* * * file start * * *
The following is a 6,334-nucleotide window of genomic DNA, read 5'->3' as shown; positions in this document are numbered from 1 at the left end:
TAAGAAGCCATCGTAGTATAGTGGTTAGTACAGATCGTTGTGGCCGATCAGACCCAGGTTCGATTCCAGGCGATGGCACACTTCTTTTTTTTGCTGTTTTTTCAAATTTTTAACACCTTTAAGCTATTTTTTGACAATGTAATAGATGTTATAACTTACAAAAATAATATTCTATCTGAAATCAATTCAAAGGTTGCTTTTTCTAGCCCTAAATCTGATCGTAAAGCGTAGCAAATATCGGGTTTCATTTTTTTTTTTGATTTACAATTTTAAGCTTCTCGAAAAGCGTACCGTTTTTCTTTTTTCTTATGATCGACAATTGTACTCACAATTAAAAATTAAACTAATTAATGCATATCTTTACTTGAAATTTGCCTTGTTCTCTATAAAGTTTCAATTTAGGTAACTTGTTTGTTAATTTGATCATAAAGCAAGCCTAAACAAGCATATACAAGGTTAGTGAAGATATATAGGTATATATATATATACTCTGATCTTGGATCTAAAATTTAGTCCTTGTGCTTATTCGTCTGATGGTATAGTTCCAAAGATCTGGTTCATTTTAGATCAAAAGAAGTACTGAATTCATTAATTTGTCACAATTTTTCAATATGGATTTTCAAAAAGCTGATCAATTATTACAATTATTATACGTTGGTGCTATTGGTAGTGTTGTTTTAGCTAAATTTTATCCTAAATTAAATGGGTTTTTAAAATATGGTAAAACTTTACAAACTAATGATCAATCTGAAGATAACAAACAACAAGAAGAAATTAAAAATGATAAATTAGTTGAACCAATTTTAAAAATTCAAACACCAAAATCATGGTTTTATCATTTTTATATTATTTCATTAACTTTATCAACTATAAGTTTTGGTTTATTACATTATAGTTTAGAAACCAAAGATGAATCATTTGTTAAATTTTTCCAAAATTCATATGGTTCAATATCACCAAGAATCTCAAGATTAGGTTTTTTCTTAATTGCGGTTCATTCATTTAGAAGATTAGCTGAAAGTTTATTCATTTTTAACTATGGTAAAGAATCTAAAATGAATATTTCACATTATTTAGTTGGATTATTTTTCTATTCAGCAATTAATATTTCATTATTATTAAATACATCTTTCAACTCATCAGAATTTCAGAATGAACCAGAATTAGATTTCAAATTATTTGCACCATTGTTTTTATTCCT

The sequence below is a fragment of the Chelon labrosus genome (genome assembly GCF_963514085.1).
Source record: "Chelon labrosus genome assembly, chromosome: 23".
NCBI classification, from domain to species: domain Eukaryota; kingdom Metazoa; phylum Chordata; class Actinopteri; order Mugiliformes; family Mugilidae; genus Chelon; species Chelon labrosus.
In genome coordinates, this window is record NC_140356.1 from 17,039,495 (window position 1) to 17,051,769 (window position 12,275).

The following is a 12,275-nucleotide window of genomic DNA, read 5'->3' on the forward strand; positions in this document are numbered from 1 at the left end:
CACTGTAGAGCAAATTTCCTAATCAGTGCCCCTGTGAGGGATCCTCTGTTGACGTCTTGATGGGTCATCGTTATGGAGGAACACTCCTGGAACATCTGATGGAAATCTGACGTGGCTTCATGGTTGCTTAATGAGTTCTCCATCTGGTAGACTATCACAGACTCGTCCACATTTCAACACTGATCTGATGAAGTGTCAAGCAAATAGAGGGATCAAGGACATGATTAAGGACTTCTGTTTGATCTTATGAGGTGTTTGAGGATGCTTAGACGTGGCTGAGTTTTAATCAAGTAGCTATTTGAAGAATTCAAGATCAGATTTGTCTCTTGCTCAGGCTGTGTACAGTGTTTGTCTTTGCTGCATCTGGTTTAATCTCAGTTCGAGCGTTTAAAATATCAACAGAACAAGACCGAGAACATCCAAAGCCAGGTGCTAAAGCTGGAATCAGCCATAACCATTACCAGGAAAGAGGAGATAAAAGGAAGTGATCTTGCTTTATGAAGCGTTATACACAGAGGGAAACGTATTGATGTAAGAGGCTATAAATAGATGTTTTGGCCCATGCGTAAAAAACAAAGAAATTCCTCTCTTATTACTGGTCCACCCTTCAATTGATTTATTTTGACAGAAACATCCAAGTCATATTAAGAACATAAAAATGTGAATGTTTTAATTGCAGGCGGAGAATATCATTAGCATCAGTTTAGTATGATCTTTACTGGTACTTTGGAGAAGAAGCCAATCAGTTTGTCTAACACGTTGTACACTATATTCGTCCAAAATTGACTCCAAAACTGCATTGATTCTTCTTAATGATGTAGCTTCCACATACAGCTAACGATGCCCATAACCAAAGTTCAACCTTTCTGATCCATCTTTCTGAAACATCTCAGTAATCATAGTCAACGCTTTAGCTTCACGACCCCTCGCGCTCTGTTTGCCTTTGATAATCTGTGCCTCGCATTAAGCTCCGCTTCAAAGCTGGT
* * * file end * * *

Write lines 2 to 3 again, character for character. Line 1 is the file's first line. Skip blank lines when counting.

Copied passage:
TAAGAAGCCATCGTAGTATAGTGGTTAGTACAGATCGTTGTGGCCGATCAGACCCAGGTTCGATTCCAGGCGATGGCACACTTCTTTTTTTTGCTGTTTTTTCAAATTTTTAACACCTTTAAGCTATTTTTTGACAATGTAATAGATGTTATAACTTACAAAAATAATATTCTATCTGAAATCAATTCAAAGGTTGCTTTTTCTAGCCCTAAATCTGATCGTAAAGCGTAGCAAATATCGGGTTTCATTTTTTTTTTTGATTTACAATTTTAAGCTTCTCGAAAAGCGTACCGTTTTTCTTTTTTCTTATGATCGACAATTGTACTCACAATTAAAAATTAAACTAATTAATGCATATCTTTACTTGAAATTTGCCTTGTTCTCTATAAAGTTTCAATTTAGGTAACTTGTTTGTTAATTTGATCATAAAGCAAGCCTAAACAAGCATATACAAGGTTAGTGAAGATATATAGGTATATATATATATACTCTGATCTTGGATCTAAAATTTAGTCCTTGTGCTTATTCGTCTGATGGTATAGTTCCAAAGATCTGGTTCATTTTAGATCAAAAGAAGTACTGAATTCATTAATTTGTCACAATTTTTCAATATGGATTTTCAAAAAGCTGATCAATTATTACAATTATTATACGTTGGTGCTATTGGTAGTGTTGTTTTAGCTAAATTTTATCCTAAATTAAATGGGTTTTTAAAATATGGTAAAACTTTACAAACTAATGATCAATCTGAAGATAACAAACAACAAGAAGAAATTAAAAATGATAAATTAGTTGAACCAATTTTAAAAATTCAAACACCAAAATCATGGTTTTATCATTTTTATATTATTTCATTAACTTTATCAACTATAAGTTTTGGTTTATTACATTATAGTTTAGAAACCAAAGATGAATCATTTGTTAAATTTTTCCAAAATTCATATGGTTCAATATCACCAAGAATCTCAAGATTAGGTTTTTTCTTAATTGCGGTTCATTCATTTAGAAGATTAGCTGAAAGTTTATTCATTTTTAACTATGGTAAAGAATCTAAAATGAATATTTCACATTATTTAGTTGGATTATTTTTCTATTCAGCAATTAATATTTCATTATTATTAAATACATCTTTCAACTCATCAGAATTTCAGAATGAACCAGAATTAGATTTCAAATTATTTGCACCATTGTTTTTATTCCT

The sequence below is a fragment of the Chelon labrosus genome (genome assembly GCF_963514085.1).